In an article published by the Journal of the American Medical Association, the researchers suggest that obesity may not cut years off of a person’s life. Their data indicate that the risk that an obese individual will die prematurely has dropped 30% over the past 4 decades.
Translation: The risk of dying early for any reason is now about the same among obese individuals as it is among normal-weight individuals. Better yet: A BMI of 27—meaning “overweight”—appears to have the lowest risk of premature death from all causes.
There is one caveat: Longer life might not be better life, particularly if an overweight or obese individual struggles with chronic disease like diabetes and cardiovascular disease as well as problems with knees and joints.
So if you have a bad conscience about being a little bit overweight, that you're going to die early, maybe that's not actually the case. But our data should not be used as an excuse to eat a lot more or to become overweight if you are not.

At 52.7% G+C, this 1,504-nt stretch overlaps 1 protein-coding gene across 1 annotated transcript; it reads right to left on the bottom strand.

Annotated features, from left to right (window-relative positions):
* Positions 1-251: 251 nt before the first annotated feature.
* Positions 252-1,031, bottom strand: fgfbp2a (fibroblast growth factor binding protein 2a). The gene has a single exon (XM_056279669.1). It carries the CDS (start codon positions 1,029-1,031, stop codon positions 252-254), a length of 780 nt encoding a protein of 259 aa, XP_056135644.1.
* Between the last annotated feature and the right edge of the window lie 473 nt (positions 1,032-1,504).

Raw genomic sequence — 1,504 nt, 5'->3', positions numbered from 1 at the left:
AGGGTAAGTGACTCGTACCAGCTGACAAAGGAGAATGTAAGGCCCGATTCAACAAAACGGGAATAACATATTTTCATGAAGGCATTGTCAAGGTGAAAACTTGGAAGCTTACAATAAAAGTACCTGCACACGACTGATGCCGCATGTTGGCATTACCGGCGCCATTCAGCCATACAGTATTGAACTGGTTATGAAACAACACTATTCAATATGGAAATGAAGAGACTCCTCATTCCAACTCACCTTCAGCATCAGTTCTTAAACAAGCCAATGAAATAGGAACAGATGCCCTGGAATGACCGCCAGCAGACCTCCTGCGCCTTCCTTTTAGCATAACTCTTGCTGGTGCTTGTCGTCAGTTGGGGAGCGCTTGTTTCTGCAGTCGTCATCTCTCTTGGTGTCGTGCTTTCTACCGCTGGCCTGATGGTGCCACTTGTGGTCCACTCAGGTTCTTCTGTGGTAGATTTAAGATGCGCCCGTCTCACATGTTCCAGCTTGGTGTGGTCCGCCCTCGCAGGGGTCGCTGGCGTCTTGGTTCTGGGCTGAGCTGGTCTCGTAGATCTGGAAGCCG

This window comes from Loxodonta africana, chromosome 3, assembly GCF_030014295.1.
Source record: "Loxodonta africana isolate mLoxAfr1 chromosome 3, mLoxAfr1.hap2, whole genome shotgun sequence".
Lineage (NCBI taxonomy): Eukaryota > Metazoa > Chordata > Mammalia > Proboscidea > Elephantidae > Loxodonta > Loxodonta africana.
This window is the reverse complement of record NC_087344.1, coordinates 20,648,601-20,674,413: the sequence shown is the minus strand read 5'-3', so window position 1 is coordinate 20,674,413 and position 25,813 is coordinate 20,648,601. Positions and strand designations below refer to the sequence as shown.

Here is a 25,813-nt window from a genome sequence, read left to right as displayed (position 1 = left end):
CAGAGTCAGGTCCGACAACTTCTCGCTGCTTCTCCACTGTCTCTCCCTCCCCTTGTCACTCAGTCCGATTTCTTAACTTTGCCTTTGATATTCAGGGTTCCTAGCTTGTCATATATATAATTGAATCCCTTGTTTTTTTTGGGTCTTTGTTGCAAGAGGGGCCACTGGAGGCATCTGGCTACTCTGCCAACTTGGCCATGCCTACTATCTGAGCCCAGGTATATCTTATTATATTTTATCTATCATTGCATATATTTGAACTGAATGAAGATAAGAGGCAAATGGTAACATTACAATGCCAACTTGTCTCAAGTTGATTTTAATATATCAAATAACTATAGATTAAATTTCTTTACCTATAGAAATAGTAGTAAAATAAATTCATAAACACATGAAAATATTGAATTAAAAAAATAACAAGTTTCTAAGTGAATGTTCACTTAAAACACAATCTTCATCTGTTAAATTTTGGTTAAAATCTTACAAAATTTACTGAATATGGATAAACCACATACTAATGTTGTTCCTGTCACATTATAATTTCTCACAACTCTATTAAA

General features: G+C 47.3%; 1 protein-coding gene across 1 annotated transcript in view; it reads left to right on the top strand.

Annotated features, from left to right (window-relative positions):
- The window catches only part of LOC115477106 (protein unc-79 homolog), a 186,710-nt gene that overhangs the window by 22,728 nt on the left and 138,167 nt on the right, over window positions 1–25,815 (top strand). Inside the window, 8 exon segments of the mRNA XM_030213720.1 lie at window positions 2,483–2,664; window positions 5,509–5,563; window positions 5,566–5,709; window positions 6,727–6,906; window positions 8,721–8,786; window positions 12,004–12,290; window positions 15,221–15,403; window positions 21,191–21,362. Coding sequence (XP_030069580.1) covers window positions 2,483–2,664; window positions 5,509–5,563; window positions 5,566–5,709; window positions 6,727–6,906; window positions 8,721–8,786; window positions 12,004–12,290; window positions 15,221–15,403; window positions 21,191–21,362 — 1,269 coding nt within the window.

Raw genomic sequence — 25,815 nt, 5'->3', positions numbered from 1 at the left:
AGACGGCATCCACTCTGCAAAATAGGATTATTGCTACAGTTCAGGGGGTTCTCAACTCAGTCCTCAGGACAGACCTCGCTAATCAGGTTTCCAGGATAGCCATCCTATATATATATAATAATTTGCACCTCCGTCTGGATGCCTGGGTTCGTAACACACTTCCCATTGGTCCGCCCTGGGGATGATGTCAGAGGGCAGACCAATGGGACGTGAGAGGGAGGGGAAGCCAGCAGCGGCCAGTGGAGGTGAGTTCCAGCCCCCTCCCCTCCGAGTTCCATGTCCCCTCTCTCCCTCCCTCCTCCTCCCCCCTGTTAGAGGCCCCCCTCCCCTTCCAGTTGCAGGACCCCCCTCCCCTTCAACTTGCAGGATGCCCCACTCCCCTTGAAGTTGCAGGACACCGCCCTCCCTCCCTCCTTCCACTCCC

The Motley Monk's “take away”? What’s “optimal” varies from person to person, perhaps due to genetics. Shaming or compelling what used to be called “heavier” folks to lose weight just because they are heavier isn’t necessarily going to make them healthier and, it may be, unhealthy for them.
Let the discussion begin...
To read the JAMA article, click on the following link: